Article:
Interview by Loukia Richards

"Goutte de ciel" - necklace (detail).  Photo: Courtesy of Boucheron.

LR: Pythagoras called the universe "cosmos," which means jewel in Greek. As an artist working with both cosmos and jewelry, how do you experience and express this connection in your recent work for Maison Boucheron?

IM: So topical your question! These days I completed an edited book we are preparing with a colleague in Japan under the title (C)osmosisart: in_between_art_science &technology.
We show that there are no disciplines where you create beauty. Visual arts or jewelry or even gardening are parts of the same cosmos. Nevertheless, these are only parts, not the sum. And as parts, they have subtle relations between them; we can say there is osmosis occurring between all these parts of the beautiful cosmos. Regarding my own artwork, I had the chance to bring a space technology nanomaterial into haute jewelry. In my opinion this is a priceless gift I got from Boucheron and their creative director Claire Choisne: to collaborate with them with astonishing outcomes!

""(C)osmosis" - Sculpture. Hainan, China 2021.  Photo: Courtesy of Dr. Ioannis Michaloudis.
LR: You are a sculptor and inventor. You work with innovative material used in science. Many people think science and art are not compatible. Do you think this is wrong?

IM: What is wrong is that we divide the world into disciplines. This distinction is 'old fashioned', it comes from the industrial era where we needed specialized people. In our day we do not need specializations any more; we need the spirit of Leonardo da Vinci, I think. People consider science to be methodological and art to be mythological. But NASA, where I got this nanomaterial, uses it to catch stardust! Is this methodology, mythology, or a blend between them?
This amalgam of mytho-methodology is what I'm looking for through my work. If science is observing for truth and art is gazing for beauty, then I am contemplating beauty through the lens of science, of nanoscience to be precise. And you know, most probably Beauty and Truth are one and the same.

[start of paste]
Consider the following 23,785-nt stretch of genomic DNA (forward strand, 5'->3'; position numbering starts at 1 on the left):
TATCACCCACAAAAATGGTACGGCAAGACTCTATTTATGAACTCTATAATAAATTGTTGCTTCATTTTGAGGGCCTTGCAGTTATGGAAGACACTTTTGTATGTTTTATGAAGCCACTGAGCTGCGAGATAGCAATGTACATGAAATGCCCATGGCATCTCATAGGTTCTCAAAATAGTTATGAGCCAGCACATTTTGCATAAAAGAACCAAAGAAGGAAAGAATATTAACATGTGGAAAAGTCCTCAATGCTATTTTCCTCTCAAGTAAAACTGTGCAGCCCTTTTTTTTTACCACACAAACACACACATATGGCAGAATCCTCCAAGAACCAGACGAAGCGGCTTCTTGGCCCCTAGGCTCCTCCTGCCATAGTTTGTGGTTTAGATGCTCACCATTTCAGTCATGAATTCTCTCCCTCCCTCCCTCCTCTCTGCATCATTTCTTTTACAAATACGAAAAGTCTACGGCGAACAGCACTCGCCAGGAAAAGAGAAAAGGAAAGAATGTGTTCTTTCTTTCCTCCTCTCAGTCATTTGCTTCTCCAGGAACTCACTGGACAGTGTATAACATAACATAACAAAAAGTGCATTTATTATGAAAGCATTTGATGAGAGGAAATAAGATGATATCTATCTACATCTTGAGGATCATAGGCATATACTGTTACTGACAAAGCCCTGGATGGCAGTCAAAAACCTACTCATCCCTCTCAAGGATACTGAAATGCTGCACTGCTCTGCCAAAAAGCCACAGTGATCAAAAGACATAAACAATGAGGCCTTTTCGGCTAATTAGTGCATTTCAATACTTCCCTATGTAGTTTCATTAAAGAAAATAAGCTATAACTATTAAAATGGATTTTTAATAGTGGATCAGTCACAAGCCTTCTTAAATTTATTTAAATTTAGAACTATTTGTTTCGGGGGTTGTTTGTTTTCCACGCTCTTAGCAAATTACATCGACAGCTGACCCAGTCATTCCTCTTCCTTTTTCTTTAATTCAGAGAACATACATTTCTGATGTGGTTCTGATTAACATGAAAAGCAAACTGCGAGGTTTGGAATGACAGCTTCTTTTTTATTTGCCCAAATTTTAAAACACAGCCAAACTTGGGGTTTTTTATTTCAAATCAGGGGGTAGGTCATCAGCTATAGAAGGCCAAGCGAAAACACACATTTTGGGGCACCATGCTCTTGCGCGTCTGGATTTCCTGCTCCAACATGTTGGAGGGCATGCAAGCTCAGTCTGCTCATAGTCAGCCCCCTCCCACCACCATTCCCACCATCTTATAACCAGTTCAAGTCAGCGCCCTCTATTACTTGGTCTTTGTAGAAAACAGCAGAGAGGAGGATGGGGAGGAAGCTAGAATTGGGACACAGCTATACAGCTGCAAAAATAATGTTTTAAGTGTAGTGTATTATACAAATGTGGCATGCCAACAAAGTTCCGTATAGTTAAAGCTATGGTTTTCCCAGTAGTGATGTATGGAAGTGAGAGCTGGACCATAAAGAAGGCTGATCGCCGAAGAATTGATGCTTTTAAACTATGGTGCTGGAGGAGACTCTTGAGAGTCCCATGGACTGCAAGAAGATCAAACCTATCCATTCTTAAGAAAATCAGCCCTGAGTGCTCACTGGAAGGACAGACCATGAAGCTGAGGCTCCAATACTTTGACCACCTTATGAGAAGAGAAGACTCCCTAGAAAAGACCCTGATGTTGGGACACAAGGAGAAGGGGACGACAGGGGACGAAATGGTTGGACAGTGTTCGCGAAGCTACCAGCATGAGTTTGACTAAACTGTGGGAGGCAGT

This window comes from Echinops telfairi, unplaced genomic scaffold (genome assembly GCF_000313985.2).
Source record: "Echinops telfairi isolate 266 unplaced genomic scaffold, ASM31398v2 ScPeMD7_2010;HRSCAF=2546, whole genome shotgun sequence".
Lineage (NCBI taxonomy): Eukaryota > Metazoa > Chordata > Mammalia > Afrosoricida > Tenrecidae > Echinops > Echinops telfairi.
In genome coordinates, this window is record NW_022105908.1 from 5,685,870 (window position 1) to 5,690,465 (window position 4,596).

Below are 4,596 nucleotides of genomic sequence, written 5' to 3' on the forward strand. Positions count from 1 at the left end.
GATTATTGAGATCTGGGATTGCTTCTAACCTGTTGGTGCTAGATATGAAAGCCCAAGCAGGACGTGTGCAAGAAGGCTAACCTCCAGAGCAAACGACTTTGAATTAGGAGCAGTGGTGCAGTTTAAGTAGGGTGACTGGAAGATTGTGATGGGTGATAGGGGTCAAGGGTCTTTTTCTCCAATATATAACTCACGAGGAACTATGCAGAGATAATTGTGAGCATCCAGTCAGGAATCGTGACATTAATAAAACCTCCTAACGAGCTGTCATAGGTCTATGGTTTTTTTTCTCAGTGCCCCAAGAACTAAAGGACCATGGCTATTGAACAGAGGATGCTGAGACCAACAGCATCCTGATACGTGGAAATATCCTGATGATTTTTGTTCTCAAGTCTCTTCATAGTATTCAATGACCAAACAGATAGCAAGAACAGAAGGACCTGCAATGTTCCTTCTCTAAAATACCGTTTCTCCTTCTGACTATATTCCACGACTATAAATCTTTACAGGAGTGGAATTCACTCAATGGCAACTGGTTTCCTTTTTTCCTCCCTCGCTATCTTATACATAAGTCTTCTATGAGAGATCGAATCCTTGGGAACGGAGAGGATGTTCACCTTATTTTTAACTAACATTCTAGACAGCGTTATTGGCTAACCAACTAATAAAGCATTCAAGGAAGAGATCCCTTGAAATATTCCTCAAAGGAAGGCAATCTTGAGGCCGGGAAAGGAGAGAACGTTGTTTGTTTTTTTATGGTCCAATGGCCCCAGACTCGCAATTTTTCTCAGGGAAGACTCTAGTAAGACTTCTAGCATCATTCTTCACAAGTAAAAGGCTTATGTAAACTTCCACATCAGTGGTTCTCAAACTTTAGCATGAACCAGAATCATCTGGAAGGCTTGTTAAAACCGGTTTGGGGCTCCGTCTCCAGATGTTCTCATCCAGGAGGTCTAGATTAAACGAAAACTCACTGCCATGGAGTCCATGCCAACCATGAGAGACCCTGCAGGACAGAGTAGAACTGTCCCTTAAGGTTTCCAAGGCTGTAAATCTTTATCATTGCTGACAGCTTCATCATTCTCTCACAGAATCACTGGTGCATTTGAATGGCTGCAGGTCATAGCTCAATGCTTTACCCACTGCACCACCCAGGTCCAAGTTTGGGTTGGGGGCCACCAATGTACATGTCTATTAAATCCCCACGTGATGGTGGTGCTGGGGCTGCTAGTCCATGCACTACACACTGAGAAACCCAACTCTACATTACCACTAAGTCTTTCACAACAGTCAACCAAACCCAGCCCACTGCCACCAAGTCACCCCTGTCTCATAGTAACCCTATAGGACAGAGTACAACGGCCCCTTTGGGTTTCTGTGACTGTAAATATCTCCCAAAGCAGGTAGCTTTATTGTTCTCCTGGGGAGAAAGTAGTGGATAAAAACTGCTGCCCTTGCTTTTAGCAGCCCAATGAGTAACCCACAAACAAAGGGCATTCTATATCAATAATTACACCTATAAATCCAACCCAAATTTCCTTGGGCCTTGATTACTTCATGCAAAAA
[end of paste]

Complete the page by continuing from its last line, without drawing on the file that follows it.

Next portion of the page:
LR: What creative possibilities does the jewelry as a medium offer a visual artist? What are the compositional or creative or production rules that an artist working with jewelry should not ignore?

IM: Jewelry has all the principles of Design we learned after Bauhaus. Nevertheless, a visual artist who is interested in scales (nano, micro, giga) will find a lot of importance in jewelry because in it you can find all those "scale cosmoses". Observing and working on nanoscale is comparable to hovering in the gigantic outer space. Creating in a very small space changes your perception, your own scale, your size even: you feel like a giga-observer over a piece of jewelry made of a piece of sky!
Likewise, when you are staring at the stars you feel so small…On the other hand, in jewelry you are not working alone, you are part of a larger team, so you need to communicate your ideas in a space of dialogue. And where there is dialogue there are many parameters you need to obey too!

Model wearing "Goutte de ciel" necklace. Photo: Courtesy of Boucheron.
LR: LR: What is the concept behind your recent jewelry work for Boucheron? What difficulties - if any - did you encounter to materialize it? What kind of feedback did the jewelry series receive from the connaisseurs and the market?

IM: I am very glad Boucheron used the concept of my sky-sculptures, and that together we made sky jewelry to wear. The most difficult part of this project was that everything was unknown; it was original and unique so we had to try and test various solutions of how to fabricate a wearable 99 per cent nothing. Silica aerogel is made of a solid nanofoam of glass, so it is as fragile as glass and as delicate as air because 99 per cent of it is just thin air. Nevertheless, it is a very robust material - and here is the paradox: how you catch stardust with pure nothing!